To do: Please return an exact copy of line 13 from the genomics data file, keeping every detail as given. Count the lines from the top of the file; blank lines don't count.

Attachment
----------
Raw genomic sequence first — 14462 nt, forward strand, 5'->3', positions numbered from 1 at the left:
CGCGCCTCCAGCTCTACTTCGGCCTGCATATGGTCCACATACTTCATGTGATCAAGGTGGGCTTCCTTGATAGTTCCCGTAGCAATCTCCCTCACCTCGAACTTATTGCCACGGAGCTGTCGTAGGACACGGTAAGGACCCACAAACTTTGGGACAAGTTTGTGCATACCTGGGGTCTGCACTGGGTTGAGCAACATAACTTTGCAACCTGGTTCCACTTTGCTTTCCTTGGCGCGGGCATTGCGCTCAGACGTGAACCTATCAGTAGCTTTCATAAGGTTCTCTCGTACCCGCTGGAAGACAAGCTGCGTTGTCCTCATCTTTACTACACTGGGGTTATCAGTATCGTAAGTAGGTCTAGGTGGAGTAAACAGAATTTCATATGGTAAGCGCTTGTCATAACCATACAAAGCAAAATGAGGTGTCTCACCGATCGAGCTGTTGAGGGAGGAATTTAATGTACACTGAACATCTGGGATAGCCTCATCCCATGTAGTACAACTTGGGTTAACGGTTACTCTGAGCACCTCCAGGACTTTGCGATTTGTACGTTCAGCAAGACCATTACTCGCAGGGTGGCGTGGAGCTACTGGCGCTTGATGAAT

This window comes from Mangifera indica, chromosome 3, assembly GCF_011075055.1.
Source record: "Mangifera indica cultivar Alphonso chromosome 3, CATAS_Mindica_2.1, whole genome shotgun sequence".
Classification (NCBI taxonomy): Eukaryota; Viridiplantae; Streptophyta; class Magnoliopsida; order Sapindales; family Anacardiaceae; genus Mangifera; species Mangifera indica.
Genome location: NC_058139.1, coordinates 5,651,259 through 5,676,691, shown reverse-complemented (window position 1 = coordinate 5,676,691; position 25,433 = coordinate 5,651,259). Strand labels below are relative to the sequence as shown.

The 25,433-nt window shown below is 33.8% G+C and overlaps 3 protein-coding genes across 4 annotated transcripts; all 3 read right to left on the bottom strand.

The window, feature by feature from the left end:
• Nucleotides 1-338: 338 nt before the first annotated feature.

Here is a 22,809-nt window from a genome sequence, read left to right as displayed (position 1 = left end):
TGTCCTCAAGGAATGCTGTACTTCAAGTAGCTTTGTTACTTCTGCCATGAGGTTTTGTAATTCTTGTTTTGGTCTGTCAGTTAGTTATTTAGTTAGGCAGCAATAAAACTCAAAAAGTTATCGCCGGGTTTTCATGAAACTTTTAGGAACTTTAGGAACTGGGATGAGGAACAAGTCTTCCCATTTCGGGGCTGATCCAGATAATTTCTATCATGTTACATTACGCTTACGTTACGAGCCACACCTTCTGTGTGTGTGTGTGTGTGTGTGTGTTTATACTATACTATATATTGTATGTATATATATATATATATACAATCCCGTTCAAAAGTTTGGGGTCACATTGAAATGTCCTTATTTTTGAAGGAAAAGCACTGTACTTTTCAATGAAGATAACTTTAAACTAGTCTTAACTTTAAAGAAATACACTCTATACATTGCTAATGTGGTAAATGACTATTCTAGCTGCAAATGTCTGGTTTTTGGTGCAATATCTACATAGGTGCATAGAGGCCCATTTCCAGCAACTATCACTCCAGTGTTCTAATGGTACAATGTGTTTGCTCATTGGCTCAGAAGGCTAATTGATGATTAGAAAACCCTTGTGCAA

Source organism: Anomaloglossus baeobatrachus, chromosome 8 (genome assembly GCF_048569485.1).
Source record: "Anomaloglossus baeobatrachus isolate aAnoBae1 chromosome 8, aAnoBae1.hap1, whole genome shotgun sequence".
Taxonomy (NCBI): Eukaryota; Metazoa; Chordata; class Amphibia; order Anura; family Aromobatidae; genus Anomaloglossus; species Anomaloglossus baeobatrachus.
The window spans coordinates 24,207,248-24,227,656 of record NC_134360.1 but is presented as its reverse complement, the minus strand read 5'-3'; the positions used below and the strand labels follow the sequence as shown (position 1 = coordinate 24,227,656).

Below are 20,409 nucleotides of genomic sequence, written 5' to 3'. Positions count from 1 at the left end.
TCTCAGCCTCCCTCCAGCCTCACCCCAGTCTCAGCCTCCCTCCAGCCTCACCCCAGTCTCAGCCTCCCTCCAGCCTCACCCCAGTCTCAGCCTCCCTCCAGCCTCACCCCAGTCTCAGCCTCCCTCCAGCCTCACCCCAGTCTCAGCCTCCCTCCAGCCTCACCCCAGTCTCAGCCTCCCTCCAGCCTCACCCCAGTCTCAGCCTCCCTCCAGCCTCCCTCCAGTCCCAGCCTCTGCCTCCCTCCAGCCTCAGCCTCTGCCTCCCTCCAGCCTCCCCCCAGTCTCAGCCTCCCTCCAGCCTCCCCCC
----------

Source record: "Anomaloglossus baeobatrachus isolate aAnoBae1 chromosome 8, aAnoBae1.hap1, whole genome shotgun sequence".